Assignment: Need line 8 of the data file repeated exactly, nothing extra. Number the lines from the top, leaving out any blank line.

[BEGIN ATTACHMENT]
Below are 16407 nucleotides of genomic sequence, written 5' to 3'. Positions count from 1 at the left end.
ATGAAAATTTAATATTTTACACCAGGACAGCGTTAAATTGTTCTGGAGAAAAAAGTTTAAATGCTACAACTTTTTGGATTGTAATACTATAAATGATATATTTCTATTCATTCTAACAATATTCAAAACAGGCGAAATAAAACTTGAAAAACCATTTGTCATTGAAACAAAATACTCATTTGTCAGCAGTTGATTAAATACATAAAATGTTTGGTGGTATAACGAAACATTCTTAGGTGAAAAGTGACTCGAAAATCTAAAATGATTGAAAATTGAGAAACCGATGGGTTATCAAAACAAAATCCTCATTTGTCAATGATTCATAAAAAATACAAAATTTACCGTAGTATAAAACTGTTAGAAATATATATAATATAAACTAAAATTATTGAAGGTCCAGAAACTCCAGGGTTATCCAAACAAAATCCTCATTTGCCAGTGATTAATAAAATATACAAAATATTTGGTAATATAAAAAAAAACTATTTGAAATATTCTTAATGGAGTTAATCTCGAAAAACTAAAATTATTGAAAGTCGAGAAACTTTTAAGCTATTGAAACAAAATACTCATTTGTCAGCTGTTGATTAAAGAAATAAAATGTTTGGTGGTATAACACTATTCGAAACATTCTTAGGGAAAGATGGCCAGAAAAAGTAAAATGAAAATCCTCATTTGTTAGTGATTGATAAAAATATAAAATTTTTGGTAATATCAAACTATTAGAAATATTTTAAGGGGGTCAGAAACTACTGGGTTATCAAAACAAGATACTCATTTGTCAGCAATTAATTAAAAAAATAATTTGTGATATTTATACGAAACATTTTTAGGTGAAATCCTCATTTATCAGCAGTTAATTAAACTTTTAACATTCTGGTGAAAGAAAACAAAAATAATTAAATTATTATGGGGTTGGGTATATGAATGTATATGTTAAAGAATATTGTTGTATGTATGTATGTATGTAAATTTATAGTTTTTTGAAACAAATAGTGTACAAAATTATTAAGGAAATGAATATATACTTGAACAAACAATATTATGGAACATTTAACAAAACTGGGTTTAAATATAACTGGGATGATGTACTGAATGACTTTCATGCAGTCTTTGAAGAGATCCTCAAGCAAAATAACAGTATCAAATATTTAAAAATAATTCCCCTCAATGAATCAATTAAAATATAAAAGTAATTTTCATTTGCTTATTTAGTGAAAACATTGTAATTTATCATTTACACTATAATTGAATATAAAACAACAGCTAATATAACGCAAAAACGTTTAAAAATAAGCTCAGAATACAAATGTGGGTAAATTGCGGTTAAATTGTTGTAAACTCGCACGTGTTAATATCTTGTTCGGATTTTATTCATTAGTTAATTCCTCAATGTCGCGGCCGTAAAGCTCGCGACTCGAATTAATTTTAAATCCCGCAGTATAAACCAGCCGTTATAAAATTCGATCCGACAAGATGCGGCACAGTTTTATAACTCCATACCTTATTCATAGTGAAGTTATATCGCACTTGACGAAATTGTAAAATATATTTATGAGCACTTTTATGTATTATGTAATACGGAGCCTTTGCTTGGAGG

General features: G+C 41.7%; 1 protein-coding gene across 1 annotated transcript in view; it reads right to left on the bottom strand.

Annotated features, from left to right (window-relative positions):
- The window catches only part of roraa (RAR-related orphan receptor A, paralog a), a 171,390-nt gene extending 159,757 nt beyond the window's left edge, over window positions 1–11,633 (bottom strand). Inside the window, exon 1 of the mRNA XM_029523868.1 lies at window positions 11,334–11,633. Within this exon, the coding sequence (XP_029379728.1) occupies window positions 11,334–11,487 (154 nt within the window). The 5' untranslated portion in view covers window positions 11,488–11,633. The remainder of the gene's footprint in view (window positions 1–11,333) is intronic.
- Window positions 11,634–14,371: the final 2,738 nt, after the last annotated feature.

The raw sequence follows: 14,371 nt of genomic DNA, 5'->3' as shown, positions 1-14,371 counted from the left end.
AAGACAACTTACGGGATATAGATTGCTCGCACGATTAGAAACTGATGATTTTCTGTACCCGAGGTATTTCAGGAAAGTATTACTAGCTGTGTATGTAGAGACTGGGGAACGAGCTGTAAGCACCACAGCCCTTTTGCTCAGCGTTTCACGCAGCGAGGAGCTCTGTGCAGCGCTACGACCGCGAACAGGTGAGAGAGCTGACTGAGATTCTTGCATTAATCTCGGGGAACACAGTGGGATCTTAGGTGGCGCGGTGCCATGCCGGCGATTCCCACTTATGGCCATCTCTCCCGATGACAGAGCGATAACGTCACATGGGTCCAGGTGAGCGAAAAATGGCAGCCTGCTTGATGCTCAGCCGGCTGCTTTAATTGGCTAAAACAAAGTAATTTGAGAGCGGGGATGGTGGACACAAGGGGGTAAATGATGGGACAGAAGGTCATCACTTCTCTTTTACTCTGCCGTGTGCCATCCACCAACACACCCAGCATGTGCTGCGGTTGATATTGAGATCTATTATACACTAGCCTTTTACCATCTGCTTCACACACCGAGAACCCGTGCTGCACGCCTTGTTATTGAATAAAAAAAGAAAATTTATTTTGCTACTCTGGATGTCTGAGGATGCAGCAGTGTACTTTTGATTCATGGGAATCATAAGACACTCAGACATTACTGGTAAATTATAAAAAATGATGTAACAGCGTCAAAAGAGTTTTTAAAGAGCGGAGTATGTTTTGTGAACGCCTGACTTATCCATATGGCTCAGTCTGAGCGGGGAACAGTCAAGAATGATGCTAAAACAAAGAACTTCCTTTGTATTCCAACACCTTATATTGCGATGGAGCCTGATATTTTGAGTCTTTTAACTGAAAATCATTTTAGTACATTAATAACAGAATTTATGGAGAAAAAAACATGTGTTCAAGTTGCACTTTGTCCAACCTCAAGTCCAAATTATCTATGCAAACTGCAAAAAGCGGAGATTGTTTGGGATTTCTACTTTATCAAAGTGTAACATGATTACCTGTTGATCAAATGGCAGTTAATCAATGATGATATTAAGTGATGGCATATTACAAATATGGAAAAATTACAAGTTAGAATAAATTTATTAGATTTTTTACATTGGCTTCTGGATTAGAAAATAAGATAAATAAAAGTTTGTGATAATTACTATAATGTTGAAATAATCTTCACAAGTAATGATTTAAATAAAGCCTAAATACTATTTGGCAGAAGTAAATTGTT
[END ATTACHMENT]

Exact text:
AAGACAACTTACGGGATATAGATTGCTCGCACGATTAGAAACTGATGATTTTCTGTACCCGAGGTATTTCAGGAAAGTATTACTAGCTGTGTATGTAGAGACTGGGGAACGAGCTGTAAGCACCACAGCCCTTTTGCTCAGCGTTTCACGCAGCGAGGAGCTCTGTGCAGCGCTACGACCGCGAACAGGTGAGAGAGCTGACTGAGATTCTTGCATTAATCTCGGGGAACACAGTGGGATCTTAGGTGGCGCGGTGCCATGCCGGCGATTCCCACTTATGGCCATCTCTCCCGATGACAGAGCGATAACGTCACATGGGTCCAGGTGAGCGAAAAATGGCAGCCTGCTTGATGCTCAGCCGGCTGCTTTAATTGGCTAAAACAAAGTAATTTGAGAGCGGGGATGGTGGACACAAGGGGGTAAATGATGGGACAGAAGGTCATCACTTCTCTTTTACTCTGCCGTGTGCCATCCACCAACACACCCAGCATGTGCTGCGGTTGATATTGAGATCTATTATACACTAGCCTTTTACCATCTGCTTCACACACCGAGAACCCGTGCTGCACGCCTTGTTATTGAATAAAAAAAGAAAATTTATTTTGCTACTCTGGATGTCTGAGGATGCAGCAGTGTACTTTTGATTCATGGGAATCATAAGACACTCAGACATTACTGGTAAATTATAAAAAATGATGTAACAGCGTCAAAAGAGTTTTTAAAGAGCGGAGTATGTTTTGTGAACGCCTGACTTATCCATATGGCTCAGTCTGAGCGGGGAACAGTCAAGAATGATGCTAAAACAAAGAACTTCCTTTGTATTCCAACACCTTATATTGCGATGGAGCCTGATATTTTGAGTCTTTTAACTGAAAATCATTTTAGTACATTAATAACAGAATTTATGGAGAAAAAAACATGTGTTCAAGTTGCACTTTGTCCAACCTCAAGTCCAAATTATCTATGCAAACTGCAAAAAGCGGAGATTGTTTGGGATTTCTACTTTATCAAAGTGTAACATGATTACCTGTTGATCAAATGGCAGTTAATCAATGATGATATTAAGTGATGGCATATTACAAATATGGAAAAATTACAAGTTAGAATAAATTTATTAGATTTTTTACATTGGCTTCTGGATTAGAAAATAAGATAAATAAAAGTTTGTGATAATTACTATAATGTTGAAATAATCTTCACAAGTAATGATTTAAATAAAGCCTAAATACTATTTGGCAGAAGTAAATTGTT